The older generation at court didn’t like this one bit – a frivolous, air-headed girl they could handle, but an ambitious and stubborn foreign woman who didn’t know her place? That was far more dangerous. Before she had even finished her teens Marie was making enemies. What was originally the gossip of court filtered outside the palace walls and filled the pages of the libelles, the slanderous pamphlets published across France. To the writers and readers of these, the lack of an heir obviously meant that the queen was courting other men, and her excessive wardrobe came across as grandiose at a time when her people were starving. The revolutionary propaganda that was already bubbling leapt upon this image of an idiotic, shameless queen and refused to let it go. Little did Marie know, while she focused on cementing her place as queen, the destruction of the royal authority had already begun, and she was to serve as the centrepiece.
After the royal couple were finally able to produce an heir, the queen transformed from a party girl to a stern, self-controlled woman. But this change came too late; the revolution gaining speed outside the palace walls had already decided exactly what sort of person she was. The country was in debt, huge debt, and it was the common people who were feeling the sting. Marie, deemed responsible thanks to her trivial expenditures, was dubbed ‘Madame Déficit’. This was not without truth – Marie spent more than any other person in France, bestowing her favourites with gifts and reluctant to tax her aristocrat chums. The expenses of court were huge, and outside the people were starving.
But Marie was fighting her own battles. Her husband, after suffering from bouts of depression, had withdrawn his power in government and she was the only one able to cement the authority of monarchy in his place. Despite her own mother’s advice to avoid meddling in politics, the queen emerged as a powerful political force, and without the support of her husband was forced to grapple for the power of the monarchy against an assembly growing less and less faithful.
On the surface she was iron, but underneath Marie was shaken by the uprising outside the palace walls. She had made hasty efforts to reduce her expenditure, stripping her room of her fineries, but these efforts went largely ignored. When she emerged in her box at the theatre, she was hissed at so horrifically by the crowd that she began to completely withdraw from the woman she once was. She stayed away from parties, from balls, even from the king’s council chamber, and devoted her attention to her children, terrified that if she involved herself further, she would be held responsible for tearing France in two.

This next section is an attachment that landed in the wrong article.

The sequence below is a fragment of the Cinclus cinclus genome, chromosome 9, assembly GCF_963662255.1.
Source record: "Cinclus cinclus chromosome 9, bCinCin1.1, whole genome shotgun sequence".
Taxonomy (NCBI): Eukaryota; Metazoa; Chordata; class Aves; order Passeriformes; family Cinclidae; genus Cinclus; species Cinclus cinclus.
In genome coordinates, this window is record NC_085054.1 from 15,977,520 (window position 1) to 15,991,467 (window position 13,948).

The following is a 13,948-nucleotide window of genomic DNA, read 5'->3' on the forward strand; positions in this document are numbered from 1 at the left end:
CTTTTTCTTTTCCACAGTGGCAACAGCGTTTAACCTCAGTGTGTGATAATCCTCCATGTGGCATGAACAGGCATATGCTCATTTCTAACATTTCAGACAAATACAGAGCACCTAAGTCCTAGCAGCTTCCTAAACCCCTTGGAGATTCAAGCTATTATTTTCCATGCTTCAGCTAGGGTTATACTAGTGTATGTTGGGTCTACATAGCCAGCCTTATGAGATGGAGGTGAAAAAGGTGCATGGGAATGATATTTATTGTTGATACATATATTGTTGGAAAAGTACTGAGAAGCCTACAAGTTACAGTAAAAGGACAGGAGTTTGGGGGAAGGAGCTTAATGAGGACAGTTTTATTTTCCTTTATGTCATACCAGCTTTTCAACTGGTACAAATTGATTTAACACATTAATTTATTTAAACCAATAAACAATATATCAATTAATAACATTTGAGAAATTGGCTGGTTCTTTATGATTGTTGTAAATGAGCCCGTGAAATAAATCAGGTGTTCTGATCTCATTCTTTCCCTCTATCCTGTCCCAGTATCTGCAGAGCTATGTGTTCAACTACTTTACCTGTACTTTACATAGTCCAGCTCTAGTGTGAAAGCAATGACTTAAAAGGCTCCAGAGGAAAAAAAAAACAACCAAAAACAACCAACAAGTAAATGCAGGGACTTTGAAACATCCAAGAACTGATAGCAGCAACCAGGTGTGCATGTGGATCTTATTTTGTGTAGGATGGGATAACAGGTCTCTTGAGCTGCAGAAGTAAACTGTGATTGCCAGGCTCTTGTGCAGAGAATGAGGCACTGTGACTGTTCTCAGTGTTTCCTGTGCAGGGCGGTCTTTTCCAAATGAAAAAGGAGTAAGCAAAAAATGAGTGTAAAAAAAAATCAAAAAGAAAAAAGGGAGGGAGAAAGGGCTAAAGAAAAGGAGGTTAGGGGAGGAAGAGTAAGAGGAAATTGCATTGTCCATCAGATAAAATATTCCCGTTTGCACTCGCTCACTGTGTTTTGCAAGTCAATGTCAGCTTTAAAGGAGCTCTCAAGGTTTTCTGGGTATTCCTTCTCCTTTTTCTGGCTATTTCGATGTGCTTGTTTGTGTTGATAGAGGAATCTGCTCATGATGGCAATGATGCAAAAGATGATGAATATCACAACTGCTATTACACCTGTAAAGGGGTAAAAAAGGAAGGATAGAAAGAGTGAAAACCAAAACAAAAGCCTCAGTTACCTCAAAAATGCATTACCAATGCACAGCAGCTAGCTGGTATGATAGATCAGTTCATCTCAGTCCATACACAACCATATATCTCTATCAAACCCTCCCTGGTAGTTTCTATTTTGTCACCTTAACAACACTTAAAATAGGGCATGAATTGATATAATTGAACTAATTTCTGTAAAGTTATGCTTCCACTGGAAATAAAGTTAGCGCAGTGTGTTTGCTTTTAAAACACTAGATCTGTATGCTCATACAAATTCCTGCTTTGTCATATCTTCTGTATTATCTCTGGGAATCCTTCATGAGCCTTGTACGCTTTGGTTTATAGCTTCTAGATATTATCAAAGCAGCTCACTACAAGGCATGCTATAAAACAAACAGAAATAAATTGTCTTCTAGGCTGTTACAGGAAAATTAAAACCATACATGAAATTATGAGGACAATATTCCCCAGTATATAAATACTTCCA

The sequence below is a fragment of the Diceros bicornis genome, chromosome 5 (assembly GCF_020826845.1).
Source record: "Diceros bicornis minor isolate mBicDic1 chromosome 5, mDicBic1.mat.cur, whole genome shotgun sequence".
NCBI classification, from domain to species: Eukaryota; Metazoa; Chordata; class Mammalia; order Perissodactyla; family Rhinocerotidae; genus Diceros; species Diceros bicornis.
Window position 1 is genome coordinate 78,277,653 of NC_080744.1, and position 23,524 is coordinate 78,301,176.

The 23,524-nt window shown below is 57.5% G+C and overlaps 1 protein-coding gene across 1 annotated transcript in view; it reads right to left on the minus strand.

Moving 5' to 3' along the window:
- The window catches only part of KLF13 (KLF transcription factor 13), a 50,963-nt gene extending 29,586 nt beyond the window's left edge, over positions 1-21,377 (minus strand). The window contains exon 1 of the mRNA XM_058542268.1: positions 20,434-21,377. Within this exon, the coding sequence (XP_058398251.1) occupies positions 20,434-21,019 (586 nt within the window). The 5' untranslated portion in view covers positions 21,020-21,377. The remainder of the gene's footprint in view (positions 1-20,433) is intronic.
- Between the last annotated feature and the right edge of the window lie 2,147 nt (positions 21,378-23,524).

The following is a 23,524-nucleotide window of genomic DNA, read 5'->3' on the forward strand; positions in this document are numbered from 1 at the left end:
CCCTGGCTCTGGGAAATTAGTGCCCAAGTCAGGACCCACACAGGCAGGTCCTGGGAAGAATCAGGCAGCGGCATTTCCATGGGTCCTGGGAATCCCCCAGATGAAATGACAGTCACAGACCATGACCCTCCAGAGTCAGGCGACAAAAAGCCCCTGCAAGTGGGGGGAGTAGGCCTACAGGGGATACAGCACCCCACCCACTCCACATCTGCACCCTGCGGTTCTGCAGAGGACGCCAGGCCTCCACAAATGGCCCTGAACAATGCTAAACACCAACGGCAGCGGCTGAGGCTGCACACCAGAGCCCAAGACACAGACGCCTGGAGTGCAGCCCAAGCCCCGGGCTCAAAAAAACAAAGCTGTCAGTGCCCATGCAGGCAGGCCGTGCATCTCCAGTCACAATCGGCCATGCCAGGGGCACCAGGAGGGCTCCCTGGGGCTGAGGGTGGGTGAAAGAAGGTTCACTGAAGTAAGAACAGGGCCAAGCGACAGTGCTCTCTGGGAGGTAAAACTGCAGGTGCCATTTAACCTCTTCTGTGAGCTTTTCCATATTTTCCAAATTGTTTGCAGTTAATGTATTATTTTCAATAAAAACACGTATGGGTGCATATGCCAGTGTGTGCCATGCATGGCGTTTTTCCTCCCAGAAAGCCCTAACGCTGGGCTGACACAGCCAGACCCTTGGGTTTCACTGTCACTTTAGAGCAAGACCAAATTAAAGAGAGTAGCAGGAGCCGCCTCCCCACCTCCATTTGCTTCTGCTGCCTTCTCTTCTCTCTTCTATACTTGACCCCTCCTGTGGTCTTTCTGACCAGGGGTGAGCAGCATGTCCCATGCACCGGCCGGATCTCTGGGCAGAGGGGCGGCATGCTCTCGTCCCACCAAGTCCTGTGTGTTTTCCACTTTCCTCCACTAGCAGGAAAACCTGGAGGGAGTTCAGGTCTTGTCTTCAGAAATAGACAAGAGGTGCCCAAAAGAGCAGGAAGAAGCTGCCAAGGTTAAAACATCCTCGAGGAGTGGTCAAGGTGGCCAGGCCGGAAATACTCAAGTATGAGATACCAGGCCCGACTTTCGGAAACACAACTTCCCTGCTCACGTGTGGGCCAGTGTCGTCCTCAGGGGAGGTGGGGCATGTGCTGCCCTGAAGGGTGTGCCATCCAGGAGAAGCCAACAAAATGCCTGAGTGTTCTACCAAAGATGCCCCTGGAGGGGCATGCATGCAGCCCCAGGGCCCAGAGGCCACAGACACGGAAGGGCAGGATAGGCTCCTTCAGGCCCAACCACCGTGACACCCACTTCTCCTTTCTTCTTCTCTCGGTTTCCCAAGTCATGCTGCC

On 4 June 1789, tragedy struck. The dauphin, Marie’s eldest son and all-important heir to the throne, died. The royal couple were overcome with grief for the child they had anticipated for so long, but the people were not. The death, usually cause for national mourning, was ignored by the people desperate to end the famine that was killing their own children. Marie was outraged, and when demand after demand poured through for reform, she urged the king to remain strong against them. For a woman who believed in the absolute power of monarchy, who had spent all her childhood and adult life in palaces, the revolution opposed and offended everything she believed in and had worked for. Now she was ready to use force to get the rebellious masses to understand.The queen did not understand for one moment the justifications or hopes that underpinned the revolution. All that she witnessed was the brutality and murderous tactics of its leaders, and she wanted to blast every trace of it from existence. What she saw was not liberty, but rebellion and chaos.